In the study, eight healthy, sedentary but not overweight women ate either a high GI breakfast (cornflakes and milk, white bread and jam and a carbonated glucose drink) or a low GI one (natural muesli and milk, tinned peaches and yoghurt and apple juice) in test sessions held several days apart (each breakfast contained the same number of calories and same proportion of those calories from carbs, fat and protein). Three hours later they did a 60-minute walk on a treadmill, which was set to make them work but not to the point of exhaustion, before having lunch.
Blood glucose was higher – as expected – after the high GI breakfast than the low GI one, and had returned to normal levels by the time the women started to exercise. But plasma free fatty acids (FFA) – which indicate the amount of fat being used as an energy source – began to rise two hours after the low GI breakfast was consumed. Exercise led to a rapid increase in FFAs in both groups – but concentrations were higher in the low GI group. After lunch the concentration of FFAs was the same in both groups, but overall fat oxidation was higher in the low GI group than the high GI group. ‘A low GI breakfast also had an impact on appetite, with the women feeling fuller for longer after they’d eaten these types of foods,’ said Dr Stevenson.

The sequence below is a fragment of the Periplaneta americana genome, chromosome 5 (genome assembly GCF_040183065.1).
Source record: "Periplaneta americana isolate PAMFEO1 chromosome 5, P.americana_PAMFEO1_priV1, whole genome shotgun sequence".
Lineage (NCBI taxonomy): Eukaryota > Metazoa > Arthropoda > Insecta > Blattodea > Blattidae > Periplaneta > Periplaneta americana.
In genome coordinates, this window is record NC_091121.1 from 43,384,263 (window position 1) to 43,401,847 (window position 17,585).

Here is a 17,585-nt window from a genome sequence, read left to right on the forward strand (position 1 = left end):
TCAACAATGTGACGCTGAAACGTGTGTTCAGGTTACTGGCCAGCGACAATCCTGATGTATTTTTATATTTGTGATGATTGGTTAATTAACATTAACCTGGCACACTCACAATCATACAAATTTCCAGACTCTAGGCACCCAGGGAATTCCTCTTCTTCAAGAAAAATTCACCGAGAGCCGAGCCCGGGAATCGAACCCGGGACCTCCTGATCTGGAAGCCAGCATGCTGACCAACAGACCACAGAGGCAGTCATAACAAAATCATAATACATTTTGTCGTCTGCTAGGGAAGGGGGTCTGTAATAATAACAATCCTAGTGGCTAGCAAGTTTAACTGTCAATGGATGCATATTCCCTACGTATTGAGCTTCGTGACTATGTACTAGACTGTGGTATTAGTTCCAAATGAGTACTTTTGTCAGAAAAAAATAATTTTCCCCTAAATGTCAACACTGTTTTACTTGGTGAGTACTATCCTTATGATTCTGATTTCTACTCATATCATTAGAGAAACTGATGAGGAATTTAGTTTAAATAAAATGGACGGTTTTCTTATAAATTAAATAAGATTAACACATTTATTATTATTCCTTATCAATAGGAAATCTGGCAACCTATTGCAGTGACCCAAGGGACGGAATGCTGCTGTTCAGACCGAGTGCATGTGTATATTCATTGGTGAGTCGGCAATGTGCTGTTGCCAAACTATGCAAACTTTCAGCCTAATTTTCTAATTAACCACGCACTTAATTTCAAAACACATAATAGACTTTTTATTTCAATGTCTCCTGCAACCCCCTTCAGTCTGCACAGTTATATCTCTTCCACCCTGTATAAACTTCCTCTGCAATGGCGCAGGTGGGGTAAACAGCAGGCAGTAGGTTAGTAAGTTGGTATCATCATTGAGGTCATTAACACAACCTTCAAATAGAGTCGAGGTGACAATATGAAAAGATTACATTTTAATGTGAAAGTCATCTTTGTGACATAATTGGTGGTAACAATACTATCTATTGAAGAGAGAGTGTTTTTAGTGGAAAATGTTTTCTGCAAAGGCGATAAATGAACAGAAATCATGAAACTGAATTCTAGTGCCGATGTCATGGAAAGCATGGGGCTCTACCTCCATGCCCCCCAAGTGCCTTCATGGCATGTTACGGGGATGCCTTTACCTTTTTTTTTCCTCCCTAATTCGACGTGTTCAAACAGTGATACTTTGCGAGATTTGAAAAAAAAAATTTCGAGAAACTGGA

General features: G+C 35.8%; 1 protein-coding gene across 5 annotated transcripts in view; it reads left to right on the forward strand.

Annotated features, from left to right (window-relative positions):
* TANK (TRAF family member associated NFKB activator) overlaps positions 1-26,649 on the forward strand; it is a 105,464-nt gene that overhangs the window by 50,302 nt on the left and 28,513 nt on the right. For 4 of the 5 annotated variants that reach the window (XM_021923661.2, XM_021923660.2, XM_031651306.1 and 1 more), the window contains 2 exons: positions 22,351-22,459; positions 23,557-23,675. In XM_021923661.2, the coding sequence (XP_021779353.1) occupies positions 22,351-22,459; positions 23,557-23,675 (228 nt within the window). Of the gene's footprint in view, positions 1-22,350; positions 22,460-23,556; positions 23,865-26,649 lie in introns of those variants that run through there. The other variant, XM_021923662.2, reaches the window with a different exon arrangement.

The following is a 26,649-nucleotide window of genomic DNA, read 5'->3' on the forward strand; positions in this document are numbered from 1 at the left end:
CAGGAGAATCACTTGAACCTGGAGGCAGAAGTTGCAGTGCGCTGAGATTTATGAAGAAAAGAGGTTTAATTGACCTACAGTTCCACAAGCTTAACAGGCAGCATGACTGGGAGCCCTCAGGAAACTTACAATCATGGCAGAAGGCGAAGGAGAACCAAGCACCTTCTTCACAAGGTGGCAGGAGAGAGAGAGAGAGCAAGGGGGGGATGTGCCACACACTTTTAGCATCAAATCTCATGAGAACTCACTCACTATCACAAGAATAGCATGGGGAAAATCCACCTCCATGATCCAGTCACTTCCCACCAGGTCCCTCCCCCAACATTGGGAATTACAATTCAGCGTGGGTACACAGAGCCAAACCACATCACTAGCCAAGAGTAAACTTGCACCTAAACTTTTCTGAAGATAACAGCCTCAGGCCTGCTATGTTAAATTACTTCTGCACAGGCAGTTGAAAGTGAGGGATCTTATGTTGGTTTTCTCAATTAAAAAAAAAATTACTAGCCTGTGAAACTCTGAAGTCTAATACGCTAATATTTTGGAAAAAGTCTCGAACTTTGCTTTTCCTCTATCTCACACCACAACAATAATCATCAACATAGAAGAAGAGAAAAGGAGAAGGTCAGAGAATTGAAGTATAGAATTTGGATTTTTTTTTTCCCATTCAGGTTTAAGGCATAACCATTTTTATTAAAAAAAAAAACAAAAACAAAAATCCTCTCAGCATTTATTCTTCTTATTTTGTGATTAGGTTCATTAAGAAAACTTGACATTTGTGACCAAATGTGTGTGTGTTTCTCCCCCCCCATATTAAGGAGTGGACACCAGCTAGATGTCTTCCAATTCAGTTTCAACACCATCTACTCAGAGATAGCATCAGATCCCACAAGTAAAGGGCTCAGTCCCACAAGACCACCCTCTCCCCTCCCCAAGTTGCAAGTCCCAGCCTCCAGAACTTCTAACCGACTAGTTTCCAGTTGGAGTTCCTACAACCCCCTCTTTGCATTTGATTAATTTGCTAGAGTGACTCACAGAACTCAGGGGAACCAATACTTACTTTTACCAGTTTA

How high glucose might damage blood vessels